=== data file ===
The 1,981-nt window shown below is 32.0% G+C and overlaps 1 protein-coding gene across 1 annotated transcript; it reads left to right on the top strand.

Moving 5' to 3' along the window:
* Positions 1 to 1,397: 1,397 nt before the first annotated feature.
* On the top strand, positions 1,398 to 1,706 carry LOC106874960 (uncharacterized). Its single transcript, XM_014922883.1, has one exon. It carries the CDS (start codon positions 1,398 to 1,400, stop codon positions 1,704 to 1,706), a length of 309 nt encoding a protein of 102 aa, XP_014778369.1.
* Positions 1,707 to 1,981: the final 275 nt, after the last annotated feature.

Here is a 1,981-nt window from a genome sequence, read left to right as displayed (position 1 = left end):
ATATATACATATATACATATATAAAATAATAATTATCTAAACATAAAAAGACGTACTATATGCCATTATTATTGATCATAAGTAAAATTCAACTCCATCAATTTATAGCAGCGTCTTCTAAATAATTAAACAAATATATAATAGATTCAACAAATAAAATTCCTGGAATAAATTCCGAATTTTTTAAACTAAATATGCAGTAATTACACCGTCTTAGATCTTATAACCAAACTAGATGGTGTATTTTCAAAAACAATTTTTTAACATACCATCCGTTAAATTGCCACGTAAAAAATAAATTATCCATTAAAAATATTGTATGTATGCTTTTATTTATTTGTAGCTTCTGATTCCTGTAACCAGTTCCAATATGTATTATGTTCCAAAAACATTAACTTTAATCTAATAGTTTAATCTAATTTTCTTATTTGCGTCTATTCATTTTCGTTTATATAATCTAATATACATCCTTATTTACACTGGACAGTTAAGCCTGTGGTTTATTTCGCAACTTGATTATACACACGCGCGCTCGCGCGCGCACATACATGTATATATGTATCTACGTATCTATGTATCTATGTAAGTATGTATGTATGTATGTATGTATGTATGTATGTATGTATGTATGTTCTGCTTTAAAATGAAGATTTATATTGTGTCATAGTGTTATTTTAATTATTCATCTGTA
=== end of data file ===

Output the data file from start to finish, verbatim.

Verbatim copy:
The 1,981-nt window shown below is 32.0% G+C and overlaps 1 protein-coding gene across 1 annotated transcript; it reads left to right on the top strand.

Moving 5' to 3' along the window:
* Positions 1 to 1,397: 1,397 nt before the first annotated feature.
* On the top strand, positions 1,398 to 1,706 carry LOC106874960 (uncharacterized). Its single transcript, XM_014922883.1, has one exon. It carries the CDS (start codon positions 1,398 to 1,400, stop codon positions 1,704 to 1,706), a length of 309 nt encoding a protein of 102 aa, XP_014778369.1.
* Positions 1,707 to 1,981: the final 275 nt, after the last annotated feature.

Here is a 1,981-nt window from a genome sequence, read left to right as displayed (position 1 = left end):
ATATATACATATATACATATATAAAATAATAATTATCTAAACATAAAAAGACGTACTATATGCCATTATTATTGATCATAAGTAAAATTCAACTCCATCAATTTATAGCAGCGTCTTCTAAATAATTAAACAAATATATAATAGATTCAACAAATAAAATTCCTGGAATAAATTCCGAATTTTTTAAACTAAATATGCAGTAATTACACCGTCTTAGATCTTATAACCAAACTAGATGGTGTATTTTCAAAAACAATTTTTTAACATACCATCCGTTAAATTGCCACGTAAAAAATAAATTATCCATTAAAAATATTGTATGTATGCTTTTATTTATTTGTAGCTTCTGATTCCTGTAACCAGTTCCAATATGTATTATGTTCCAAAAACATTAACTTTAATCTAATAGTTTAATCTAATTTTCTTATTTGCGTCTATTCATTTTCGTTTATATAATCTAATATACATCCTTATTTACACTGGACAGTTAAGCCTGTGGTTTATTTCGCAACTTGATTATACACACGCGCGCTCGCGCGCGCACATACATGTATATATGTATCTACGTATCTATGTATCTATGTAAGTATGTATGTATGTATGTATGTATGTATGTATGTATGTATGTATGTTCTGCTTTAAAATGAAGATTTATATTGTGTCATAGTGTTATTTTAATTATTCATCTGTA